Plain English Cyber in 3 articles, 2 numbers and 1 action.

This week: How Apple AirTags are a stalker’s dream and modern superyachts are a pirate’s dream.

This week’s action: Remind staff that attackers love the Easter holidays.

If you’d prefer to listen to Cyber 3-2-1: This week’s episode is accessible from or wherever you get your podcasts.



1: Police Records Show Women Are Being Stalked With Apple AirTags Across the US

“[About a] year ago [..], Apple unveiled the AirTag, a shiny, half-dollar-sized coin with a speaker, Bluetooth antenna, and battery inside, which helps users keep track of their missing items. Attach an AirTag to your purse, keys, wallet, or even your car, and if you lose it, the device will ping every nearby Apple product with Bluetooth turned on to triangulate its location. Those devices send its location back to you on a map, showing where the AirTag has been and its current location.

Police records reviewed by Motherboard show that, as security experts immediately predicted when the product launched, this technology has been used as a tool to stalk and harass women.

Of the 150 total police reports mentioning AirTags, in 50 cases women called the police because they started getting notifications that their whereabouts were being tracked by an AirTag they didn’t own. Of those, 25 could identify a man in their lives—ex-partners, husbands, bosses—who they strongly suspected planted the AirTags on their cars in order to follow and harass them.”

We always suspected that our phones were also tracking devices. But now someone else’s coin-sized AirTag could also track us. There’s clearly a privacy issue here, which is leading to a physical security issue for many women.

Read more: via

2: Modern Pirates hack superyachts’ cybersecurity

This report by euronews discusses the latest developments at the Dubai International Boat Show. For those of us who were unable to attend, it reports that “Most modern marine vessels are heavily equipped with technology, from GPS and navigation systems to electronic chart displays and information systems (ECDIS). The arrival of this new technology has sailed superyachts into dangerous waters with a new type of pirate. [..] High-tech superyachts with wealthy owners create the perfect combination for bounty-hungry hacking pirates. [..] [T]oday, a pirate can hold a ship at ransom from the comfort of a coffee shop.”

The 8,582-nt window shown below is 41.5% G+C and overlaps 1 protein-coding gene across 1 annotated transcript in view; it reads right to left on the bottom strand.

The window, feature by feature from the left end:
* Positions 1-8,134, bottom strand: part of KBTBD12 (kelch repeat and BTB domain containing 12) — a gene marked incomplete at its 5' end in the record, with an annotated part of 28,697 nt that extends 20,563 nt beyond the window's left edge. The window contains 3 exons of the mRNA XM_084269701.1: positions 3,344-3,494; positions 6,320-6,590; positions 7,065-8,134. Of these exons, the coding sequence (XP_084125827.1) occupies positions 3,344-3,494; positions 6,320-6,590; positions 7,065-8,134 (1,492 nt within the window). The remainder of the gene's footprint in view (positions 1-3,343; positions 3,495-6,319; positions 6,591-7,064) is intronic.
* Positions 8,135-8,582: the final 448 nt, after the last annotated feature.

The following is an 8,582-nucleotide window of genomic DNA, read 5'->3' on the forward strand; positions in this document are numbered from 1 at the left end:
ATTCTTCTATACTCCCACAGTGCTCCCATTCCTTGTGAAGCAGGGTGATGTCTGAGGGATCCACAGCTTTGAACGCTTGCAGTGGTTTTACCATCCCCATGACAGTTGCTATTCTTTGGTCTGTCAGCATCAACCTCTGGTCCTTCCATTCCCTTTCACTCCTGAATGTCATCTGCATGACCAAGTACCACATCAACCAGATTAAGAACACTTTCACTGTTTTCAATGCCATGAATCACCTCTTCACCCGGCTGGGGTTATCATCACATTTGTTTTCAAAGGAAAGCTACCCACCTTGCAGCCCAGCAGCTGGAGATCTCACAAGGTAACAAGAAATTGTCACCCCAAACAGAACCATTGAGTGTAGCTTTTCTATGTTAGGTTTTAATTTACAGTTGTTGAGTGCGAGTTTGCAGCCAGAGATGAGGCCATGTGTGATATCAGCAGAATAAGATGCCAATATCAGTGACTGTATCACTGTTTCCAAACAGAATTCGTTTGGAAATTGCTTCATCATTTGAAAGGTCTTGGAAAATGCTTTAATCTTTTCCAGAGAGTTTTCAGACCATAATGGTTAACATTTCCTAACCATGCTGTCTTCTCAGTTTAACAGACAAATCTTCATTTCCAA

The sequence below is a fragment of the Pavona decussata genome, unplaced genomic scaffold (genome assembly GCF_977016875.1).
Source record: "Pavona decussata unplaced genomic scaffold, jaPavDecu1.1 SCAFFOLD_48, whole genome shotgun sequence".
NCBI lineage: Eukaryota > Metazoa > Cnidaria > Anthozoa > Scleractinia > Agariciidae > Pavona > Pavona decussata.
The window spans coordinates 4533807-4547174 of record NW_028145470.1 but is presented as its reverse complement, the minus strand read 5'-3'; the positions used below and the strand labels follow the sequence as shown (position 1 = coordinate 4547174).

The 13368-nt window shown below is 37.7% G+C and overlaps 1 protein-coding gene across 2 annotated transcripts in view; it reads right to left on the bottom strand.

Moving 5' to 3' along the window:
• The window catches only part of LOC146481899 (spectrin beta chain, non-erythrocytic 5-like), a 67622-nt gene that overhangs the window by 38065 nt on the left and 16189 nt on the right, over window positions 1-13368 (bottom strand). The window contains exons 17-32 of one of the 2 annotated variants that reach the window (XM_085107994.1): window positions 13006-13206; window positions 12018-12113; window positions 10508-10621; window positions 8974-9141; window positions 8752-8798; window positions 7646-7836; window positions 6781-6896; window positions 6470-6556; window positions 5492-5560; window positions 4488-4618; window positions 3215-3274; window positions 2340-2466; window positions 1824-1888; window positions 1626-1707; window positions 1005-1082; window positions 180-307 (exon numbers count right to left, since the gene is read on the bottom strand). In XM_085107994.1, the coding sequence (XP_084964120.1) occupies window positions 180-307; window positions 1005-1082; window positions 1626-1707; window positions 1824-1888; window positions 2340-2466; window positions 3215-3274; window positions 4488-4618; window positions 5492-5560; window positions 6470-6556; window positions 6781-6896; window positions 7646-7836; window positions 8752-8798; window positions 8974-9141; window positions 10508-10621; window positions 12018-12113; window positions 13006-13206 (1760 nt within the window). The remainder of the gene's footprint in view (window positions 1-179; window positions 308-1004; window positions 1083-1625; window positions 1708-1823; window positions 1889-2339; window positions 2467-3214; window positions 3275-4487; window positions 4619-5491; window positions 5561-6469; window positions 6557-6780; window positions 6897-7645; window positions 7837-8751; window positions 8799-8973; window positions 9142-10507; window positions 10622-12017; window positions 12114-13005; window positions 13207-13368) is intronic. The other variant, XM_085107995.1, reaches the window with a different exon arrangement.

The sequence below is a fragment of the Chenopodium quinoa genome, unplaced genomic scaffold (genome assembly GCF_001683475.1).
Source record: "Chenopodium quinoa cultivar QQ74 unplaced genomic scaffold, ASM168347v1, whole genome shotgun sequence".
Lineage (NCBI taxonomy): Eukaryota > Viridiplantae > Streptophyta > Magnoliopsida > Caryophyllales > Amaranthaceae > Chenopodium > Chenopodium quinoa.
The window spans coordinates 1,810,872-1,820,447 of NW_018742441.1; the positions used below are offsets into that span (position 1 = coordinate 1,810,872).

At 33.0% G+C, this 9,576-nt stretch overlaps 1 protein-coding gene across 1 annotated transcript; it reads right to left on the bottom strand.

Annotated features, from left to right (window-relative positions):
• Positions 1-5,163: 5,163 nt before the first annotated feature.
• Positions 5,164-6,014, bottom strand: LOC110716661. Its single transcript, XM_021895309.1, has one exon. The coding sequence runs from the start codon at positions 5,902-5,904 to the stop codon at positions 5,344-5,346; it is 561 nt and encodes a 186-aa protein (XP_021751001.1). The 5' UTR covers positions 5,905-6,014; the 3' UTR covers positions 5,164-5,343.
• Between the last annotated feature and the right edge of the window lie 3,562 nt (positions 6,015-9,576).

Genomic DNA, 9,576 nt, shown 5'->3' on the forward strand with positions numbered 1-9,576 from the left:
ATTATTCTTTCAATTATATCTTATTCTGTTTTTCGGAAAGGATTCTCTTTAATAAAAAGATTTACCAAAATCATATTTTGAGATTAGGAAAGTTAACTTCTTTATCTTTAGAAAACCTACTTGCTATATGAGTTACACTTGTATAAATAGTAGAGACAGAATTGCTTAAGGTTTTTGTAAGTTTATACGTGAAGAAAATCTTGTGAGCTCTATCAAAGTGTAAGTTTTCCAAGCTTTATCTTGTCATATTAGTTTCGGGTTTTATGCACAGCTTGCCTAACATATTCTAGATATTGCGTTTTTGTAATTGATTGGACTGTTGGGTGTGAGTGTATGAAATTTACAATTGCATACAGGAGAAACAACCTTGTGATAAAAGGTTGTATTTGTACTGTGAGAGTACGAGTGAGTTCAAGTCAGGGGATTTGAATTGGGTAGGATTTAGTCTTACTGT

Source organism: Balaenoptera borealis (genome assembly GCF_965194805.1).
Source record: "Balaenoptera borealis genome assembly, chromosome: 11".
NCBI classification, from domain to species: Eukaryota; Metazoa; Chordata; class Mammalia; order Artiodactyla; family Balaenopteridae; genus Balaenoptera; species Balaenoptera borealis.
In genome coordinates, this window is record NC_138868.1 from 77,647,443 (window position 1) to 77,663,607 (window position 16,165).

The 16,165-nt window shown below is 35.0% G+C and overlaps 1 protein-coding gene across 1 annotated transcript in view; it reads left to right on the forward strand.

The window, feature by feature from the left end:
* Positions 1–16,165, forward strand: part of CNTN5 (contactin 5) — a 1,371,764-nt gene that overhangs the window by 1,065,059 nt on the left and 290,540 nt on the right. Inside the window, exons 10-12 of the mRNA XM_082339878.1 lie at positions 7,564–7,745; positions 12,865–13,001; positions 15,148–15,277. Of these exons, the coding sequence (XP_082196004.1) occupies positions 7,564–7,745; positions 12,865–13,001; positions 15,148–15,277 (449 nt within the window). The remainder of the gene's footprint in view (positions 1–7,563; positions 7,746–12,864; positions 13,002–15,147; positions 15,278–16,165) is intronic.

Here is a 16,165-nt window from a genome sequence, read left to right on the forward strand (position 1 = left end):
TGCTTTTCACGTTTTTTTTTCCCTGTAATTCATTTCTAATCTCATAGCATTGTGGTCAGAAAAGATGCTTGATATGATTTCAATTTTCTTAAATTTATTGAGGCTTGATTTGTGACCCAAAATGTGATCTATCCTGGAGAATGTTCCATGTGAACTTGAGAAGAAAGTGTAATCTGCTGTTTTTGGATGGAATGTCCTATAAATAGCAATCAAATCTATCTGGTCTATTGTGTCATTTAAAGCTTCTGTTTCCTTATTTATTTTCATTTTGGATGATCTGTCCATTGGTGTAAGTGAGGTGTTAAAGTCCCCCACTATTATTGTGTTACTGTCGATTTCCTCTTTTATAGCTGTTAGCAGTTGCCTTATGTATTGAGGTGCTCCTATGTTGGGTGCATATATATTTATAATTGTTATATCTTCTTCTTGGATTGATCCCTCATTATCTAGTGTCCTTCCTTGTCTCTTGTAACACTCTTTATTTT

Wherever the money (or the monied) go, the cyber attackers are sure to follow.

Read more: via ISACA SmartBrief

3: A WordPress security tool reduced the security of WordPress sites

If you have not heard of WordPress, it is a website platform that is currently used on over a third of the world’s top 1 million websites. Your website may also use it.

WordFence, a WordPress security plugin provider, recently discovered a vulnerability in another vendor’s WordPress security plugin, which made “it possible for attackers to gain administrative user access on vulnerable sites when two-factor authentication (2FA) [was] enabled but not yet configured for an administrator.”

They reported the vulnerability to the plugin developer, SiteGround, who then fixed the issue a day later.

No one layer of security is flawless. This is why having multiple layers of security (also known as ‘defence-in-depth’) is so important. If (or when) one layer becomes vulnerable, another layer may be able to mitigate the vulnerability.

Read more:



1: 62%

62% of cybersecurity teams worldwide are understaffed, according to an ISACA survey of over 2000 cybersecurity professionals around the globe. This reflects last week’s statistics from Microsoft, which reported that for every 2 cybersecurity jobs in the US, a third one remains vacant.

Read more:–management/leadership–management/60-of-companies-face-difficulties-in-hiring-and-retaining-cybersecurity-staff-isaca-survey

2: 705,000

The UK’s data protection authority, the ICO, has recently fined 5 companies a total of GBP £405,000 for making 705,000 nuisance calls. Many calls were to elderly and vulnerable people (including those suffering from dementia), to try to sell them insurance products or services for white goods “which the companies often knew they did not need”.

“The ICO investigation found that these companies were deliberately targeting older people by buying marketing data lists from third parties, specifically asking for personal information about people who are aged 60 and over, homeowners and with landline numbers. [..] This resulted in some people losing thousands of pounds.”

If cyber-attacks were not a crime, I doubt too many people would be upset if attackers focused their attention on the people who profited from the activities of the 5 companies involved.

Read more:



1: Holidays are a busy time for attackers

It is Easter weekend. Many of us will use this as an opportunity to take some time off, and enjoy the thoughts of lovely weather turning up at some point.

Cyber attackers are known to target holidays such as Easter, when they know people are in a rush to log off and others are offline.

Remind your staff that they should be suspicious of any urgent requests, including emails from senior management and executives (especially those who are on leave or travelling).